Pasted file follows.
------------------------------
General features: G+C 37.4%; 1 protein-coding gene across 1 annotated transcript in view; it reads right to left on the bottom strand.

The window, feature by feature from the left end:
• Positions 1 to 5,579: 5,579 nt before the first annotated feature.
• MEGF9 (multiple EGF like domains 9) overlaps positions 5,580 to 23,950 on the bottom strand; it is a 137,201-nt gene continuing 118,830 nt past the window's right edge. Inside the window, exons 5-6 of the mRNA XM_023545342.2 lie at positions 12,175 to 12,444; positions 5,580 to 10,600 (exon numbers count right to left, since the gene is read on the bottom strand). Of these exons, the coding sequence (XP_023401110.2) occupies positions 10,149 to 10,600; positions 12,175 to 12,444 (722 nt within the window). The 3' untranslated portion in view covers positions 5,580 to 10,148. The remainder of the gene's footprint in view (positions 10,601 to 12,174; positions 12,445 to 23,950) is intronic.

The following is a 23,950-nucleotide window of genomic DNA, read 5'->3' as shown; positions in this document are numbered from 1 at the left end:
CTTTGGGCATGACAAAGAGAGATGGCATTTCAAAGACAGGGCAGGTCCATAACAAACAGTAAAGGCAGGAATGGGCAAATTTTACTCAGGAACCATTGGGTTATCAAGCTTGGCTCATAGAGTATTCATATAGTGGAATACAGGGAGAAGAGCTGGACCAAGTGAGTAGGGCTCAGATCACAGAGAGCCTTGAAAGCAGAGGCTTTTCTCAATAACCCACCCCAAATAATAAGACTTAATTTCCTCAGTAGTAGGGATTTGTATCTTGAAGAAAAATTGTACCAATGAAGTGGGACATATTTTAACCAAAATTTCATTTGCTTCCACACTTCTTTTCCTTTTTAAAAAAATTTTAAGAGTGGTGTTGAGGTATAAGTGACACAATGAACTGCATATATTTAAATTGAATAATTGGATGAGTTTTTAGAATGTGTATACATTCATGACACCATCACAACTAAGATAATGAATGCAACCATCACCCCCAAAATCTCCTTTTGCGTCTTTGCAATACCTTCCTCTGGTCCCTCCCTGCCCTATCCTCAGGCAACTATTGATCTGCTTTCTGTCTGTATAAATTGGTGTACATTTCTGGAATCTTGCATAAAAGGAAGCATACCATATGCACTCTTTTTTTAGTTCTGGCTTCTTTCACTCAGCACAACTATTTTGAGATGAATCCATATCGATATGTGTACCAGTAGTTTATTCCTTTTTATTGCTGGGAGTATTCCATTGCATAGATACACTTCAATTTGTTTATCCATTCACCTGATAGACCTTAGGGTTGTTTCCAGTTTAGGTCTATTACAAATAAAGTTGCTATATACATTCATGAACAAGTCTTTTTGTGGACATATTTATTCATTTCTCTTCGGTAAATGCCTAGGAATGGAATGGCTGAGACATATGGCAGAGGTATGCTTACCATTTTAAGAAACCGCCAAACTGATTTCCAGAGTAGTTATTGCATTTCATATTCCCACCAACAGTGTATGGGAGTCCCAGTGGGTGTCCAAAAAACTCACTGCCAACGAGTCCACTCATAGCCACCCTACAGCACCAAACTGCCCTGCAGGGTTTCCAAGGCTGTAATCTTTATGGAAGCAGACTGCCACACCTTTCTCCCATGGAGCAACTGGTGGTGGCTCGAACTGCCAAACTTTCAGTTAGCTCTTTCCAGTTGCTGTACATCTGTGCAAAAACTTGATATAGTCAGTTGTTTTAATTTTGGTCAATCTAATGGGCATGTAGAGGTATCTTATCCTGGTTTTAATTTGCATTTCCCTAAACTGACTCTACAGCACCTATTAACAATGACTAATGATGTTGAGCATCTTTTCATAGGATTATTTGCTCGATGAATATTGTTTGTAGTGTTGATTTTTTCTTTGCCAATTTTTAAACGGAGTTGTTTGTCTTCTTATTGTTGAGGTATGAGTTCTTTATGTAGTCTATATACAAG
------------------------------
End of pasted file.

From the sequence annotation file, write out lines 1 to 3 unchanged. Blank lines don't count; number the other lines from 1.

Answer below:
General features: G+C 37.4%; 1 protein-coding gene across 1 annotated transcript in view; it reads right to left on the bottom strand.

The window, feature by feature from the left end:
• Positions 1 to 5,579: 5,579 nt before the first annotated feature.